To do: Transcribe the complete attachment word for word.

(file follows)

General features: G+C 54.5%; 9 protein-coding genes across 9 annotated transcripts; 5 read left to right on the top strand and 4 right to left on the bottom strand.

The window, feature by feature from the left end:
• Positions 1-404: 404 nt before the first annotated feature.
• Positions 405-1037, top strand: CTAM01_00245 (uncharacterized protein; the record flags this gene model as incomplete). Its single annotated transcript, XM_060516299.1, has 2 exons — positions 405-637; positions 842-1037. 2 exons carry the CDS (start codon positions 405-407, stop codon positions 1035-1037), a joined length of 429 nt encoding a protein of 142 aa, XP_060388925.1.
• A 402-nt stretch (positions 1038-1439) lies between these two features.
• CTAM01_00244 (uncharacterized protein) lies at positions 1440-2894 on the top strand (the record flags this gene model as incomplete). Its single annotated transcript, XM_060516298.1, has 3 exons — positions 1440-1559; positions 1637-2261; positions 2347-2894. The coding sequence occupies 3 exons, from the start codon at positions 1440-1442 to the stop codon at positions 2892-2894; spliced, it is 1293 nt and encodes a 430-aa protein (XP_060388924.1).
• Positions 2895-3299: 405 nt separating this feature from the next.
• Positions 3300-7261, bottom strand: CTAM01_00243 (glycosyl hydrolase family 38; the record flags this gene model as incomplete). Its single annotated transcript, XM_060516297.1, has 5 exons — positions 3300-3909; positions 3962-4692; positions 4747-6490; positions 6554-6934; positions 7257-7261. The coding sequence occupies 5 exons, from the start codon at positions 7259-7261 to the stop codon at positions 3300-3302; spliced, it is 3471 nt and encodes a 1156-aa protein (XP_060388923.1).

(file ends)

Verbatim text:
General features: G+C 54.5%; 9 protein-coding genes across 9 annotated transcripts; 5 read left to right on the top strand and 4 right to left on the bottom strand.

The window, feature by feature from the left end:
• Positions 1-404: 404 nt before the first annotated feature.
• Positions 405-1037, top strand: CTAM01_00245 (uncharacterized protein; the record flags this gene model as incomplete). Its single annotated transcript, XM_060516299.1, has 2 exons — positions 405-637; positions 842-1037. 2 exons carry the CDS (start codon positions 405-407, stop codon positions 1035-1037), a joined length of 429 nt encoding a protein of 142 aa, XP_060388925.1.
• A 402-nt stretch (positions 1038-1439) lies between these two features.
• CTAM01_00244 (uncharacterized protein) lies at positions 1440-2894 on the top strand (the record flags this gene model as incomplete). Its single annotated transcript, XM_060516298.1, has 3 exons — positions 1440-1559; positions 1637-2261; positions 2347-2894. The coding sequence occupies 3 exons, from the start codon at positions 1440-1442 to the stop codon at positions 2892-2894; spliced, it is 1293 nt and encodes a 430-aa protein (XP_060388924.1).
• Positions 2895-3299: 405 nt separating this feature from the next.
• Positions 3300-7261, bottom strand: CTAM01_00243 (glycosyl hydrolase family 38; the record flags this gene model as incomplete). Its single annotated transcript, XM_060516297.1, has 5 exons — positions 3300-3909; positions 3962-4692; positions 4747-6490; positions 6554-6934; positions 7257-7261. The coding sequence occupies 5 exons, from the start codon at positions 7259-7261 to the stop codon at positions 3300-3302; spliced, it is 3471 nt and encodes a 1156-aa protein (XP_060388923.1).